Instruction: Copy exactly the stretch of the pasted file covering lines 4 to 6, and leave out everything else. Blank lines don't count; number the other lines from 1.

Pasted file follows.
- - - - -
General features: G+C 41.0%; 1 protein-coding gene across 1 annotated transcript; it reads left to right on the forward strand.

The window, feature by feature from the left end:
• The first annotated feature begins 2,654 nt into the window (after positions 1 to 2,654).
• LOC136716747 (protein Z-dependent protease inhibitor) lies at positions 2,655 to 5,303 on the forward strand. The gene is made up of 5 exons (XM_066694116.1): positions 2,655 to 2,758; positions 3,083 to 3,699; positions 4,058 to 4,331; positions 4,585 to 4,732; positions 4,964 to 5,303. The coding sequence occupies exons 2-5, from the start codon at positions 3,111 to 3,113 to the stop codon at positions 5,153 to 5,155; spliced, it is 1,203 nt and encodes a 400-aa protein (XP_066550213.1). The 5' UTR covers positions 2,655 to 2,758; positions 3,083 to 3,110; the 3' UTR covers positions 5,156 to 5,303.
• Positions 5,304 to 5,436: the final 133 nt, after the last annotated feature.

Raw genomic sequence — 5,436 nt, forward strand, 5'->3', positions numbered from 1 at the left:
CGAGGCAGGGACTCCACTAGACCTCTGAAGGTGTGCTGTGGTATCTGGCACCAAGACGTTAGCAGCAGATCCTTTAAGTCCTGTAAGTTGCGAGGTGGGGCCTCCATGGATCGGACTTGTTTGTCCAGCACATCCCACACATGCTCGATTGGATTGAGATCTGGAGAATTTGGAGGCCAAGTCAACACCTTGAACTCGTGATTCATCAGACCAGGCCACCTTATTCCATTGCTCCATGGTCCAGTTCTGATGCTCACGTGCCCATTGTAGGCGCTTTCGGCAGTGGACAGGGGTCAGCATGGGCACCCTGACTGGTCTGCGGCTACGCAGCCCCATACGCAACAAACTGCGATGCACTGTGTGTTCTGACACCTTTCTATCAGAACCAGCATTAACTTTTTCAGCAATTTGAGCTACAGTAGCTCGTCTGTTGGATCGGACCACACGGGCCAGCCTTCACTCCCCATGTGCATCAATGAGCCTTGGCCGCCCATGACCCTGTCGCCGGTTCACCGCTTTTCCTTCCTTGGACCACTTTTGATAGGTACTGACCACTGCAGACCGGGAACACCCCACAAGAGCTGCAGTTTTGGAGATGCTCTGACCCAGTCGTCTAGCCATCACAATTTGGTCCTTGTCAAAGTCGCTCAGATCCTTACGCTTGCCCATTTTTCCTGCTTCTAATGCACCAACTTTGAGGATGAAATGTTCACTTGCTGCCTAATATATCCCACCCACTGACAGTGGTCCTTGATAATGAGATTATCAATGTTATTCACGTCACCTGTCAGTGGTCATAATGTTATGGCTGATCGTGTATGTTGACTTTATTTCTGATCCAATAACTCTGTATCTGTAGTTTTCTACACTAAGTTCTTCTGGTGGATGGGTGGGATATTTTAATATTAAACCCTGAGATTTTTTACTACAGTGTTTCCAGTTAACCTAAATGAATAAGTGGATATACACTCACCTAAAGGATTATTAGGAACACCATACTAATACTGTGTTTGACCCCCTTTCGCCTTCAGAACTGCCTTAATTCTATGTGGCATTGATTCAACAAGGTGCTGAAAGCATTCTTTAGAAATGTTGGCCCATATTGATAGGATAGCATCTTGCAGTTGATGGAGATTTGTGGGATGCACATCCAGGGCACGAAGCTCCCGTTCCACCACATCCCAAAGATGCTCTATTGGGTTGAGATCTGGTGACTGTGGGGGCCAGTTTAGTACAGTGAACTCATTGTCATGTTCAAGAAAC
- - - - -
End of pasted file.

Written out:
• LOC136716747 (protein Z-dependent protease inhibitor) lies at positions 2,655 to 5,303 on the forward strand. The gene is made up of 5 exons (XM_066694116.1): positions 2,655 to 2,758; positions 3,083 to 3,699; positions 4,058 to 4,331; positions 4,585 to 4,732; positions 4,964 to 5,303. The coding sequence occupies exons 2-5, from the start codon at positions 3,111 to 3,113 to the stop codon at positions 5,153 to 5,155; spliced, it is 1,203 nt and encodes a 400-aa protein (XP_066550213.1). The 5' UTR covers positions 2,655 to 2,758; positions 3,083 to 3,110; the 3' UTR covers positions 5,156 to 5,303.
• Positions 5,304 to 5,436: the final 133 nt, after the last annotated feature.

Raw genomic sequence — 5,436 nt, forward strand, 5'->3', positions numbered from 1 at the left: